It didn’t take long for Quenton Nelson to establish himself as one of the nation’s premier guards. From day one in the starting lineup, Nelson helped the Irish become one of the country’s dominant offensive lines, a bruising run blocker who showed incredible toughness as he battled through an ankle injury and returned quickly to the lineup after Alex Bars went down.
This spring, Nelson got enough more monstrous. Brian Kelly quipped that Nelson had grown to 346 pounds, though Harry Hiestand tried his best to downplay that size, pegging the number closer to 330.
But you’ll see a slimmer, quicker Nelson this season, his spring and summer spent putting in the work. That should lead to an even better season as the junior is joined by Mike McGlinchey on the left side of Sam Mustipher, perhaps the best guard-tackle combo in America.
6’5″, 325 lbs.
Junior, No. 56, LG
An elite, national recruit, Nelson was a five-star prospect and Top 30 player. Earned an invite to the U.S. Army All-American game. Chose Notre Dame early in the process, picking the Irish over Alabama, Ohio State, Michigan, Stanford and just about everybody else.
Made waves on the web as he pulled off 26 reps of 225-pounds on the bench press as a high school senior, more than most offensive line prospects at the NFL Scouting Combine.
Freshman Season (2014): Did not see action, preserving a year of eligibility.
Sophomore Season (2015): Played in 12 games, starting 11 after suffering an ankle injury against Clemson. Finished as Notre Dame’s third-ranked offensive lineman per PFF College’s grading system, behind only Mike McGlinchey and Nick Martin with a +17.7 ranking.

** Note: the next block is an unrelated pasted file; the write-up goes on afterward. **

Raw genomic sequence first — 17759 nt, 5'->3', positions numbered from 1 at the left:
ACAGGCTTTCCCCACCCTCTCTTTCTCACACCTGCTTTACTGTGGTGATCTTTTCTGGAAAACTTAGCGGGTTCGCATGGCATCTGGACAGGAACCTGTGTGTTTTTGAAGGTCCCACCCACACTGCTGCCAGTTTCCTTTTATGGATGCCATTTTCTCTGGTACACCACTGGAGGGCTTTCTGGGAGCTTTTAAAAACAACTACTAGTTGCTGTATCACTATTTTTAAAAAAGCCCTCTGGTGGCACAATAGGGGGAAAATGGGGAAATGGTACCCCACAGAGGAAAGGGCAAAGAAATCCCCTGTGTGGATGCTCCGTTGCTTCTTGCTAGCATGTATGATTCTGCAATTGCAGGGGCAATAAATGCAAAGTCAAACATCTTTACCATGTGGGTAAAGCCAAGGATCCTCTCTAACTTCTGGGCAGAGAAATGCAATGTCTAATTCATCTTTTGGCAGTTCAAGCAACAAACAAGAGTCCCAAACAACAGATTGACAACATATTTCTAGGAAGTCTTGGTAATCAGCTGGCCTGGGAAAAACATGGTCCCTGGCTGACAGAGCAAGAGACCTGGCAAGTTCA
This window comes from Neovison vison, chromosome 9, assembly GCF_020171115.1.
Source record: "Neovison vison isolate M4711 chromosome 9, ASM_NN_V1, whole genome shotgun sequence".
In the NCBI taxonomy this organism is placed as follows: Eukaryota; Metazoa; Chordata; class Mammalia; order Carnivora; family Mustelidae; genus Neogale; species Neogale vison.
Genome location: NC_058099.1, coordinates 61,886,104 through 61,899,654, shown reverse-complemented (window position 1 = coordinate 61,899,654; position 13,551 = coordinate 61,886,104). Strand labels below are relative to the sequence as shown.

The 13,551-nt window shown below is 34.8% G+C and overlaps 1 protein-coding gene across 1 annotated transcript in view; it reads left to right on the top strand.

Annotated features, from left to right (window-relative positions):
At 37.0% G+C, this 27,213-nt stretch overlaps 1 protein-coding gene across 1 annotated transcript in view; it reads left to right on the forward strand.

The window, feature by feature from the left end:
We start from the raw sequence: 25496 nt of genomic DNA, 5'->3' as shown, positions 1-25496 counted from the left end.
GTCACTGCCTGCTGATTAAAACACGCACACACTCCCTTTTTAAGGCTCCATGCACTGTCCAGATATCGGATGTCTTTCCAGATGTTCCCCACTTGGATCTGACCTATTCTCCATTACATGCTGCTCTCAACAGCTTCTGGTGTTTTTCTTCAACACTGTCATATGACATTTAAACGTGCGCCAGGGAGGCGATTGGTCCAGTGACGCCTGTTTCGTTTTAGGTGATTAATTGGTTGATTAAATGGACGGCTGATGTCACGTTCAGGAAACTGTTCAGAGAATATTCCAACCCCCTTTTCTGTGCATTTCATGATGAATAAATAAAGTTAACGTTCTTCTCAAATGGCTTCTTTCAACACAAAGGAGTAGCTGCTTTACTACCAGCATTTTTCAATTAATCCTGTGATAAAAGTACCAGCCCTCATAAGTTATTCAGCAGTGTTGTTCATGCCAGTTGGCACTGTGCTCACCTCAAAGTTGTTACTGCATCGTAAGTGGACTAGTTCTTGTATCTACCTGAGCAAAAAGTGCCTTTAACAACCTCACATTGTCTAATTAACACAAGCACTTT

WHAT WE SAID LAST YEAR
He might have outperformed my expectations.
For as good as Nelson can be, he’s still just a redshirt freshman. To that point, I expect a good season, within reason. That means that he’ll likely struggle against elite defenders, with veteran players capable of using Nelson’s aggression against him, and potentially getting the young guard and his body out of position.
Of course, there’s also a good chance that Nelson is as good as advertised. Because he did spend the spring beating out a talented depth chart, and his natural strength and power are absolutely keys to being a great guard in Hiestand’s blocking scheme.
Some guys are born to be offensive linemen. Nelson looks like one of those guys. The chance to be a four-year starter is a rare one. But Nelson seems to be on that trajectory.
No pressure, kid.
From five-star prospect to first-round draft pick. That’s the trajectory Nelson is on, even if he will be doing it as a guard not as a tackle, as most expected when he was recruited.
For as good as Nelson is expected to be, he’s still just a second-year player. And he’ll be lining up next to another future first-rounder who has just one season under his belt and is already expected to be among the best in the country.
Nelson is big, nasty, and in exceptional shape entering the season. He’s another sky-is-the-limit prospect, an elite talent who matches that with exceptional mental makeup.
Notre Dame could have two All-Americans lined up next to each other. That’s my bold prediction heading into the season, with both Nelson and McGlinchey earning those honors. In season’s past, we saw the Irish become left-handed in the running game, with Chris Watt and Zack Martin the trusted preference of Brian Kelly in critical running situations. It’s hard to think that won’t be the case in 2016.
Nelson’s strength has turned him into an elite run blocker. Expect to see his game round out this season, with his improved fitness helping bring the physical traits of a tackle into play as well. A special season is possible.
2016’s Irish A-to-Z
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Tony Jones Jr.